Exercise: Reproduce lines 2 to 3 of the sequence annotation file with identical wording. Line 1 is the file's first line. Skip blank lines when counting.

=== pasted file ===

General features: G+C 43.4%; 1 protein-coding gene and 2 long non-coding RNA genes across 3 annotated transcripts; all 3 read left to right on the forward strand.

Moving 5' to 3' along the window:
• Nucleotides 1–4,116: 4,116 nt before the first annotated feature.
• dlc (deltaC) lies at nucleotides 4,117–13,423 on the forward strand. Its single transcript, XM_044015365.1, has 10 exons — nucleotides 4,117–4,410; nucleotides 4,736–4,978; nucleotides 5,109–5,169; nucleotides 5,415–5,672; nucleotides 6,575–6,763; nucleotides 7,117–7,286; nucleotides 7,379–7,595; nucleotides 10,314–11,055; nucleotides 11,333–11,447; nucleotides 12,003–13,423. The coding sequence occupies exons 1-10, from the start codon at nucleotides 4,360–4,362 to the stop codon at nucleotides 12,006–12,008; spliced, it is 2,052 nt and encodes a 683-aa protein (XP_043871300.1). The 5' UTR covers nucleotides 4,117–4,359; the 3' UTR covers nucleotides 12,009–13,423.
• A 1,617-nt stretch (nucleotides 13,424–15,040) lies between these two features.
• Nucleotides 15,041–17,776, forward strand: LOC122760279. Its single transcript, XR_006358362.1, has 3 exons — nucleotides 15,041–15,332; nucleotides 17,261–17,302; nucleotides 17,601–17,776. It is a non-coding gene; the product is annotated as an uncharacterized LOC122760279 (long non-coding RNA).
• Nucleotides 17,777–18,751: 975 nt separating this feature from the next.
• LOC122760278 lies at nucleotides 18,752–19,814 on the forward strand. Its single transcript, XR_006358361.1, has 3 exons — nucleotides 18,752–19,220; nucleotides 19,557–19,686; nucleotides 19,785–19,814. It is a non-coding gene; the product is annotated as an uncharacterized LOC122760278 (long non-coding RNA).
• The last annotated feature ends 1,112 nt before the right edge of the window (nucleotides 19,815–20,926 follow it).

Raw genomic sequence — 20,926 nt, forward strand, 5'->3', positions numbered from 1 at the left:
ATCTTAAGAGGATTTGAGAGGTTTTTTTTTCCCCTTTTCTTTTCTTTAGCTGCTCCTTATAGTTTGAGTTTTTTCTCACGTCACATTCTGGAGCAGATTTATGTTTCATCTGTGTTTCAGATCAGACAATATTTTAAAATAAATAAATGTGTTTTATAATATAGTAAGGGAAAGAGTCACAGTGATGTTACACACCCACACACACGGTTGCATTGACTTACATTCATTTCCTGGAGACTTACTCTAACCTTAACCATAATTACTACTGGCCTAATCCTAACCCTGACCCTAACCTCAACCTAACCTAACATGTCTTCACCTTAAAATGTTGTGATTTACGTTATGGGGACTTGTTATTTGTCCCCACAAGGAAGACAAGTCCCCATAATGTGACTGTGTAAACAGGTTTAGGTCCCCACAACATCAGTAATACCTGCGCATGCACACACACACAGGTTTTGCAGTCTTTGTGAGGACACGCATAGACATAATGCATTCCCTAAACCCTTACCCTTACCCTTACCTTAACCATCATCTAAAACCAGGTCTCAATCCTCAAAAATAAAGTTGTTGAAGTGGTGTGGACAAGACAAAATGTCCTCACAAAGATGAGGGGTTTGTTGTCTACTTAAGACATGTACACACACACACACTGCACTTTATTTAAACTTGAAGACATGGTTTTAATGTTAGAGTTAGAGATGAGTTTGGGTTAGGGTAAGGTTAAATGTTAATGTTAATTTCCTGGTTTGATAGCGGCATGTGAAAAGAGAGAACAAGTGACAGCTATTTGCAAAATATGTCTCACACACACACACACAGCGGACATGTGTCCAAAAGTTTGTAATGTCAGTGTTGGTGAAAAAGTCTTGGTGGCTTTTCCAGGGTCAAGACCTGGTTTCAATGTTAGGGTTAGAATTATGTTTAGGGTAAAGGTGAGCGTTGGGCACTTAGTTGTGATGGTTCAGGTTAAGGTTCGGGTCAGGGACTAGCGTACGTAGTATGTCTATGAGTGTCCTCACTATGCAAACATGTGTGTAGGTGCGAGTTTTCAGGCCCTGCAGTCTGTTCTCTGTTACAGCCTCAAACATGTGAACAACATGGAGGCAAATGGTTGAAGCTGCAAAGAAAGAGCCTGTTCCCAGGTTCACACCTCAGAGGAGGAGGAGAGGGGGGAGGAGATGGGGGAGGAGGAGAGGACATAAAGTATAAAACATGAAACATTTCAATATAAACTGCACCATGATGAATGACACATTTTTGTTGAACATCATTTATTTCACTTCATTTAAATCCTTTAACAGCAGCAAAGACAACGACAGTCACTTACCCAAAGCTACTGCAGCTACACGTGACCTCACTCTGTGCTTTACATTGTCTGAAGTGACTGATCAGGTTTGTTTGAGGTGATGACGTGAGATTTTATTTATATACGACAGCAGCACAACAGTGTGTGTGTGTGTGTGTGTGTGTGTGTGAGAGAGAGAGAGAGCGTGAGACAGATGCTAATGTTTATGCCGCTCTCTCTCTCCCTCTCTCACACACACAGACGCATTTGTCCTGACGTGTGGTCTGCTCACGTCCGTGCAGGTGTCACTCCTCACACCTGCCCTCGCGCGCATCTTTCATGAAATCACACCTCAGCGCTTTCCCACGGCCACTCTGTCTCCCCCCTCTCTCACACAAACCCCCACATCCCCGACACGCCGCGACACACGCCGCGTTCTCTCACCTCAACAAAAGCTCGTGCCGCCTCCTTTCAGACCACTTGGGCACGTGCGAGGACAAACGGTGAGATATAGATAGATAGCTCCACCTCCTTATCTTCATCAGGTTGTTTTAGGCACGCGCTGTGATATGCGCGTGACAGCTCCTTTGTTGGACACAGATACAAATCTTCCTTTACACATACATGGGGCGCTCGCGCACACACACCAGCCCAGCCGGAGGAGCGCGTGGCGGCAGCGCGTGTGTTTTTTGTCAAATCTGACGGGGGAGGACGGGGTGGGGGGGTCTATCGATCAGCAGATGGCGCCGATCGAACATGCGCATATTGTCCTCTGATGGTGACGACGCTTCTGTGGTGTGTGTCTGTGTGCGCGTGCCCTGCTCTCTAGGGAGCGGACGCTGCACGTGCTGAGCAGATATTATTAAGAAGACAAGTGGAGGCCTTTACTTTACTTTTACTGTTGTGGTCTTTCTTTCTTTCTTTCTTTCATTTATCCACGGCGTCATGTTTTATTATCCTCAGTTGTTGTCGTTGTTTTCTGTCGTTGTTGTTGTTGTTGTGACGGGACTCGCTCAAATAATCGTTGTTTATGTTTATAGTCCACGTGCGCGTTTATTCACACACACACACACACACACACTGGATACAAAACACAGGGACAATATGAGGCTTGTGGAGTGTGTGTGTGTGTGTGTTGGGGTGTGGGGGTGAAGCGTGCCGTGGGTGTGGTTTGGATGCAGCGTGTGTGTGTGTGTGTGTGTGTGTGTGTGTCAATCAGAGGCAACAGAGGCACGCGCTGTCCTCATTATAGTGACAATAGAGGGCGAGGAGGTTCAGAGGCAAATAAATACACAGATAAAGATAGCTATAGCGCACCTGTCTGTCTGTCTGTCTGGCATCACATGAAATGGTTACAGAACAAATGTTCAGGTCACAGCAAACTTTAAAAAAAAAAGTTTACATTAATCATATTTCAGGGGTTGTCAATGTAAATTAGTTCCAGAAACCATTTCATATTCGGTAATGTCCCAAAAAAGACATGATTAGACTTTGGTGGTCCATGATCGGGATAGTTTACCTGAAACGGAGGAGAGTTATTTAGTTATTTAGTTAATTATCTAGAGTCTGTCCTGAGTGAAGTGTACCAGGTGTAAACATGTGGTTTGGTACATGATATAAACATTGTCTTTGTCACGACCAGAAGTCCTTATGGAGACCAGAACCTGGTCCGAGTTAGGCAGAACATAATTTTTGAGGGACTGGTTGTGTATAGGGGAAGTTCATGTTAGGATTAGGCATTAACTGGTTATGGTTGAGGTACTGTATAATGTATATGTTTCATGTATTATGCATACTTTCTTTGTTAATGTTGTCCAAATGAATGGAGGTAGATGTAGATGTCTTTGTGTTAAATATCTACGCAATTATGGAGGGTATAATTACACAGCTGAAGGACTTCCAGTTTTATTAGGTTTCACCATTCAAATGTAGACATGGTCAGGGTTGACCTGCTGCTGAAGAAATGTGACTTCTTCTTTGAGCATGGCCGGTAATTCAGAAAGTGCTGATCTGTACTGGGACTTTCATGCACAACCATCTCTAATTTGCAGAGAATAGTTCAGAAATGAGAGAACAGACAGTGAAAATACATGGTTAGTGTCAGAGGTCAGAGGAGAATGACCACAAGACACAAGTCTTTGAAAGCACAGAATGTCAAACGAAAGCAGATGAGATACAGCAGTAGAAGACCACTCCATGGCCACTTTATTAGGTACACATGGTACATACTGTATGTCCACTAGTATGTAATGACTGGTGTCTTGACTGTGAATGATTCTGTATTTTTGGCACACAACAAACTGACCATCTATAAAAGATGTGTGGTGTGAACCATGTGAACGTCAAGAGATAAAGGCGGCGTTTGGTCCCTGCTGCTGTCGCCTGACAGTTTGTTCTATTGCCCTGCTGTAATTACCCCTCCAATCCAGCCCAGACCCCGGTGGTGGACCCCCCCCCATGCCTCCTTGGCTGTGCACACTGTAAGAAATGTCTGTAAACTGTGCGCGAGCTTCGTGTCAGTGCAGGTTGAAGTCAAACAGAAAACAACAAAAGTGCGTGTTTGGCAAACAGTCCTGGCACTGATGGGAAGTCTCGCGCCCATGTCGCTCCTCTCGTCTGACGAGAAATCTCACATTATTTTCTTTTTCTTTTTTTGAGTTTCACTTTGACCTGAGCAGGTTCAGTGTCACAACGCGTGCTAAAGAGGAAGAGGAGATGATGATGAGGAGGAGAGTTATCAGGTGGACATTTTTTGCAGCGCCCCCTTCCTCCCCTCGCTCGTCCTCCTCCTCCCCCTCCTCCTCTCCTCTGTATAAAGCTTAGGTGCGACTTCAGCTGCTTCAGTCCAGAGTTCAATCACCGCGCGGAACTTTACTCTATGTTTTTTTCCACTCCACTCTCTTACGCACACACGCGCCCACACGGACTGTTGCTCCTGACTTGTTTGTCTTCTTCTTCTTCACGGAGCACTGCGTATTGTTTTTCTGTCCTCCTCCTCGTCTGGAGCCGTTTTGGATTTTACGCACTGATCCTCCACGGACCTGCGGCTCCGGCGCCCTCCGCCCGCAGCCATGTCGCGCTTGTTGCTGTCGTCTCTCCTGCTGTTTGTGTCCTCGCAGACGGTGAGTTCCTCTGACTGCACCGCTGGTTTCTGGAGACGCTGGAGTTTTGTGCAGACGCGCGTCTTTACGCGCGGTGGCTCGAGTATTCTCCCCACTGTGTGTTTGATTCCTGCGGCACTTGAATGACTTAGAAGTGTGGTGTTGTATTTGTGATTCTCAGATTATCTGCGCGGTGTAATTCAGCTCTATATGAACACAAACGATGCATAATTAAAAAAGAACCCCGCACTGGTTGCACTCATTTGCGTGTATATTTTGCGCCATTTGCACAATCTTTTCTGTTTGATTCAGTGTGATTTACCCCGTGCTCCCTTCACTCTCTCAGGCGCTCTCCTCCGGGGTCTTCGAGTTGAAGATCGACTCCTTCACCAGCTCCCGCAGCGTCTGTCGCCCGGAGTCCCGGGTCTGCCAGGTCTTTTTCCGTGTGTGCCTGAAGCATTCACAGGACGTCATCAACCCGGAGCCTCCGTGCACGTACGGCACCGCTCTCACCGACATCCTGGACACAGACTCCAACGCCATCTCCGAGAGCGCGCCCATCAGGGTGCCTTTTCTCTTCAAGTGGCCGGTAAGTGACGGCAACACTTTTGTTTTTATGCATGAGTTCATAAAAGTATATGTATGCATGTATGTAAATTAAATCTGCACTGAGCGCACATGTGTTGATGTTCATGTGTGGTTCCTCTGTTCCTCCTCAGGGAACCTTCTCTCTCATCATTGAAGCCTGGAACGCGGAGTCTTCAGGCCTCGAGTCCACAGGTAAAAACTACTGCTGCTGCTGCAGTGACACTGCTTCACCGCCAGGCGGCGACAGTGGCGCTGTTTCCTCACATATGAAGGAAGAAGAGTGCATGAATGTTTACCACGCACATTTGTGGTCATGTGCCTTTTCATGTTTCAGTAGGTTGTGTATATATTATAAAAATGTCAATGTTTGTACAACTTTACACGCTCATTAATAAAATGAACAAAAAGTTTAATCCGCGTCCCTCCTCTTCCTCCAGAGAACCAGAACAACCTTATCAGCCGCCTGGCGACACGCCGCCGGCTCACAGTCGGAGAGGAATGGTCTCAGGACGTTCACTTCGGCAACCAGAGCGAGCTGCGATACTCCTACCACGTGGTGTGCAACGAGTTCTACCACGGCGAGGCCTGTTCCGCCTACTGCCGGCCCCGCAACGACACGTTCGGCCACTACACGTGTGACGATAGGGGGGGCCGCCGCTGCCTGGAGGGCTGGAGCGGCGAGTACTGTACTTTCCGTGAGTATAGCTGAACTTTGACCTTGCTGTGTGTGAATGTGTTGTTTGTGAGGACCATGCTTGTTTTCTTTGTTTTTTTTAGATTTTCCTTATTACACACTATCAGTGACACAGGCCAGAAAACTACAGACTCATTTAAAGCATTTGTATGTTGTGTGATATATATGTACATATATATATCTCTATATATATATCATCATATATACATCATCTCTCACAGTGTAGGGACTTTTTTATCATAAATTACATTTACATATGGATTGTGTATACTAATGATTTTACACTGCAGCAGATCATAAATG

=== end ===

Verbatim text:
Moving 5' to 3' along the window:
• Nucleotides 1–4,116: 4,116 nt before the first annotated feature.